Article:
You’ve had bloodwork done and your doctor says everything is fine. Yet you still don’t have a regular period. What’s going on?
Dr. Jennifer Guadiani looks into the nuances of what “fine” might mean, and what other factors may be causing you to have amenorrhea.
Read the transcript
[Tina] I did all the blood work; I took all the tests; everything looks fine. My GP says everything’s okay. What’s wrong with me?
[Jen] Presuming that we’re talking about still not having a regular period, I think that that can be really difficult to know. It could be that “fine” meant your estradiol level was 60. It wasn’t less than 50, but it was not fulsomely high and normal, so I think sometimes that requires further referral.
Maybe there’s something else going on, and we don’t want to assume that it’s just one thing. So maybe we need further referral to an expert gynecologist or to an endocrinologist. Then again, if your estradiol level was just squeaking over that margin, and in your wisest of hearts, you know that you’ve had some combination of training, maybe not quite adequate enough fueling, maybe really stressful life events. My goodness, people during Covid in particular have had so many stressful life events, that all of those are conspiring in their brain to say, “Not a safe time; let’s just not have a period.” So really thinking about, “Is there anything that I might have missed? Do I need to see a different specialist?” and then also, “How is my holistic care? How is my heart? How is my soul? How am I doing? What are the ways in which I can care for myself more tenderly, in order to preserve my health in the immediate and in the long term?”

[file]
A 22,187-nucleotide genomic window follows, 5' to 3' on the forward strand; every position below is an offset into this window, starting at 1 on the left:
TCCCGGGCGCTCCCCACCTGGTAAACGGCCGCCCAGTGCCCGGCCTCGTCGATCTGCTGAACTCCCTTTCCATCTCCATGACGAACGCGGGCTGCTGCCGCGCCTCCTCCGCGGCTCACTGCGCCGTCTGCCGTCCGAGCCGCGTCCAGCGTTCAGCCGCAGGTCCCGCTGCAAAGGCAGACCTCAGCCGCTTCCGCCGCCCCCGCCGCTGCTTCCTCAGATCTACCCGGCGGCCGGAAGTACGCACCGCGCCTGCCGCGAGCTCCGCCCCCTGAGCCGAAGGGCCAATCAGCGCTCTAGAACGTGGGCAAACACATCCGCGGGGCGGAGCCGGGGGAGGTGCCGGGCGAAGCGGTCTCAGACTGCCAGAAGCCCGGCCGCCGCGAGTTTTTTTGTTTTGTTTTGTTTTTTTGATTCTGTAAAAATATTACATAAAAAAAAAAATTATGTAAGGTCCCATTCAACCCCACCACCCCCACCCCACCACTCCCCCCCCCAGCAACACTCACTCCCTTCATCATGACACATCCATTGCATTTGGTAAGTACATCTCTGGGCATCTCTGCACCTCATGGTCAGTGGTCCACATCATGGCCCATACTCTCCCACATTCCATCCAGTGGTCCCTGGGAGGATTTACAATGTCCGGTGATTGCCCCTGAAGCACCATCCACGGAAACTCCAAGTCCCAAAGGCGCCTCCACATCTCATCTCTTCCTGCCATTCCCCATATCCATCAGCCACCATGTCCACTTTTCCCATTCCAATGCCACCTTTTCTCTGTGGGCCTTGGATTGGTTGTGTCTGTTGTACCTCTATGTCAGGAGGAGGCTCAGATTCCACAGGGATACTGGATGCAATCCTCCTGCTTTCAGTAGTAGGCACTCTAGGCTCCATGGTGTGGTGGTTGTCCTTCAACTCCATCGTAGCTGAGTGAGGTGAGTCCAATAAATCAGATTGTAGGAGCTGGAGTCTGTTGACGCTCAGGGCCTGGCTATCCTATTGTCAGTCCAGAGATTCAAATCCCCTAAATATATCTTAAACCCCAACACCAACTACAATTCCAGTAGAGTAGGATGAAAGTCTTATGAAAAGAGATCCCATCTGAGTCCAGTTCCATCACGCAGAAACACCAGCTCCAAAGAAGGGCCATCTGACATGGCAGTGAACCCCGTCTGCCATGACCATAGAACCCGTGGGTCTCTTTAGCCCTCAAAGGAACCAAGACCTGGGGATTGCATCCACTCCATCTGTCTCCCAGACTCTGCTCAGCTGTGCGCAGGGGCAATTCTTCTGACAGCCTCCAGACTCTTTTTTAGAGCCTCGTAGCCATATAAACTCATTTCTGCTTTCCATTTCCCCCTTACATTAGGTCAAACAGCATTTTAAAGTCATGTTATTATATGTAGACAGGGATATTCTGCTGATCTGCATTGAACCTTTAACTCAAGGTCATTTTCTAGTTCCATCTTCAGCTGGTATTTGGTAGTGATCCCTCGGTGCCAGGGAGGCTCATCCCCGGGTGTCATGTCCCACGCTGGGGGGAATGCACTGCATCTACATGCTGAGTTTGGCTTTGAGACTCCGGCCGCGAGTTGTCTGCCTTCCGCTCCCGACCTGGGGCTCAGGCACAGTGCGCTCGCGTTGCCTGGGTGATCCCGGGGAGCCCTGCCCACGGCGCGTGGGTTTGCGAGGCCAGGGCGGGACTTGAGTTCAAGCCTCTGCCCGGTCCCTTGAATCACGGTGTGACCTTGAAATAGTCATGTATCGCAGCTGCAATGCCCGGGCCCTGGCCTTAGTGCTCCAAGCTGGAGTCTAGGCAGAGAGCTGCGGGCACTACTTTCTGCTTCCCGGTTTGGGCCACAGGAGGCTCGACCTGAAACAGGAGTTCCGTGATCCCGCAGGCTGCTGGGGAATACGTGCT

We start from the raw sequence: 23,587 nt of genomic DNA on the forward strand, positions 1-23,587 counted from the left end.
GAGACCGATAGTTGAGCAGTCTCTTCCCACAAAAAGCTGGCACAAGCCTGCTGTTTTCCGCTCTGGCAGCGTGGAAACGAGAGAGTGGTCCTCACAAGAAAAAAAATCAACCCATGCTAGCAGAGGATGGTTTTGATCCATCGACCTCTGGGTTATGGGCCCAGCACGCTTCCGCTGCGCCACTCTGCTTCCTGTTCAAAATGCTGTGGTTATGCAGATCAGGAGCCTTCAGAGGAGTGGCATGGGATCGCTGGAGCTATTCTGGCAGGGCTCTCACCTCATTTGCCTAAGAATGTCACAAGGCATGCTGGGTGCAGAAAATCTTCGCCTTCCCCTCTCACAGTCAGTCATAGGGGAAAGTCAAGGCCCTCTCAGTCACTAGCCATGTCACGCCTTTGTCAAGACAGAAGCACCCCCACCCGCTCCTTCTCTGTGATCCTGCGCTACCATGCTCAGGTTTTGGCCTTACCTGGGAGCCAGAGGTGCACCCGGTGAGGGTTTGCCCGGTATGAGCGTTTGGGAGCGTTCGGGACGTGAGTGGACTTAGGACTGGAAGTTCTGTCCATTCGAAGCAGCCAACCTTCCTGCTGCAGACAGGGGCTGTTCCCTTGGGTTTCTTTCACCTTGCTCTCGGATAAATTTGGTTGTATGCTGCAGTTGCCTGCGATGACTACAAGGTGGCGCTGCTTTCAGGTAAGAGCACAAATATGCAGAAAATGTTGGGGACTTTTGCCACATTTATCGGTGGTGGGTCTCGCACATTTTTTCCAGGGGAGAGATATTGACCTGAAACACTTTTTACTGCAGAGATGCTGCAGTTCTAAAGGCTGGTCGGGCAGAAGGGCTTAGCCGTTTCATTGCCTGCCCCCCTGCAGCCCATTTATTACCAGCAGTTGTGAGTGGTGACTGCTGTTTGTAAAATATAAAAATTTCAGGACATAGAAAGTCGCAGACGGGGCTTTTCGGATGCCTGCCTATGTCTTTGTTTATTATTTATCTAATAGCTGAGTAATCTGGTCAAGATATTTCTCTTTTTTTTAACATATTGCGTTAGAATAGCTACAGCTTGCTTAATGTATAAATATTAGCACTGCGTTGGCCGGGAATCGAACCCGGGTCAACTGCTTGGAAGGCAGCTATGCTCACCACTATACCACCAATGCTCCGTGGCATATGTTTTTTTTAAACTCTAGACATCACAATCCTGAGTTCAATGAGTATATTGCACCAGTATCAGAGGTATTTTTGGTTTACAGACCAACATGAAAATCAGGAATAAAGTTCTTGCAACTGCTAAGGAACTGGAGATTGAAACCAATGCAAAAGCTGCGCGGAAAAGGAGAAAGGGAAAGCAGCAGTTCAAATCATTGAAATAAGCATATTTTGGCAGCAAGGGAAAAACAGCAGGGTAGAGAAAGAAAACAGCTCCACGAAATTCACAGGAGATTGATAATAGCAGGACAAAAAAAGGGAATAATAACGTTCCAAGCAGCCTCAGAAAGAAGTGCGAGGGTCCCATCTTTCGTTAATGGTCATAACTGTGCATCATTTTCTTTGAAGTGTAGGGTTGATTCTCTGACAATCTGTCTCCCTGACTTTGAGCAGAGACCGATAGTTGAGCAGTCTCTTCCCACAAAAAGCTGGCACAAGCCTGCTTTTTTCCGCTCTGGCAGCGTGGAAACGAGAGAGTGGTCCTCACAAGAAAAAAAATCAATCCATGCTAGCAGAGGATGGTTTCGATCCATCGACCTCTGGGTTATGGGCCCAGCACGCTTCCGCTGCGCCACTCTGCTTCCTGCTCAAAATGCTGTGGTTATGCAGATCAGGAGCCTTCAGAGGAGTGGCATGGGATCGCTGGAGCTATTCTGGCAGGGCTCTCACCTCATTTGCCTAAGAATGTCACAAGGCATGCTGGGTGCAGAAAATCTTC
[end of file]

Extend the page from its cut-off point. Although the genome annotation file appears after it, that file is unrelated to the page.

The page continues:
[Tina] Thank you so much; so important.
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Recovering from RED-S is hard. It’s even harder if you’re working through it alone. Even if you have professional support, they’re not available 24-7, and that can lead to going down search engine rabbit holes that have the potential to derail everything.
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more about Dr G:
Dr. Jennifer Gaudiani, CEDS-S, FAED, is an internist who specializes in eating disorders. She practices from a deeply anti-diet, weight-inclusive perspective and partners with therapists and dietitians around the country to ameliorate medical roadblocks in patients’ recovery journeys. Her book, “Sick Enough: A Guide to the Medical Complications of Eating Disorders,” is for patients, families, and practitioners. You can find Jen at https://gaudianiclinic.com